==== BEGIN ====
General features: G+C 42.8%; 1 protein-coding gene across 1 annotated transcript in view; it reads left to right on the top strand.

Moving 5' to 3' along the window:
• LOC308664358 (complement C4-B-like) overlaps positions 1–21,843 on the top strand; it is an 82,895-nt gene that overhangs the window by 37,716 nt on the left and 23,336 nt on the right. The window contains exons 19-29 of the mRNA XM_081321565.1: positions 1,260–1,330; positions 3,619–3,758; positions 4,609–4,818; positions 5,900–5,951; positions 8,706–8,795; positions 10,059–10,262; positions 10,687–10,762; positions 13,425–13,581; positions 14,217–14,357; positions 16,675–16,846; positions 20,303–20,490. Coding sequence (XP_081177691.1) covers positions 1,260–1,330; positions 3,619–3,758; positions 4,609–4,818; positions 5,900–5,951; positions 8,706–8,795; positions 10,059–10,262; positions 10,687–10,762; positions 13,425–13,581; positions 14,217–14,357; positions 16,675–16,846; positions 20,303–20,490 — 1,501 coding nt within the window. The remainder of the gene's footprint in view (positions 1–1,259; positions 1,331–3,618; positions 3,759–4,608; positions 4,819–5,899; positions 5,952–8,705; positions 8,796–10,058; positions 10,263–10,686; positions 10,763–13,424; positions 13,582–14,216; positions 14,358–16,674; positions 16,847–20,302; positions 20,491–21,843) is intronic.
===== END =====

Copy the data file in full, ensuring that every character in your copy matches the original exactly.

General features: G+C 42.8%; 1 protein-coding gene across 1 annotated transcript in view; it reads left to right on the top strand.

Moving 5' to 3' along the window:
• LOC308664358 (complement C4-B-like) overlaps positions 1–21,843 on the top strand; it is an 82,895-nt gene that overhangs the window by 37,716 nt on the left and 23,336 nt on the right. The window contains exons 19-29 of the mRNA XM_081321565.1: positions 1,260–1,330; positions 3,619–3,758; positions 4,609–4,818; positions 5,900–5,951; positions 8,706–8,795; positions 10,059–10,262; positions 10,687–10,762; positions 13,425–13,581; positions 14,217–14,357; positions 16,675–16,846; positions 20,303–20,490. Coding sequence (XP_081177691.1) covers positions 1,260–1,330; positions 3,619–3,758; positions 4,609–4,818; positions 5,900–5,951; positions 8,706–8,795; positions 10,059–10,262; positions 10,687–10,762; positions 13,425–13,581; positions 14,217–14,357; positions 16,675–16,846; positions 20,303–20,490 — 1,501 coding nt within the window. The remainder of the gene's footprint in view (positions 1–1,259; positions 1,331–3,618; positions 3,759–4,608; positions 4,819–5,899; positions 5,952–8,705; positions 8,796–10,058; positions 10,263–10,686; positions 10,763–13,424; positions 13,582–14,216; positions 14,358–16,674; positions 16,847–20,302; positions 20,491–21,843) is intronic.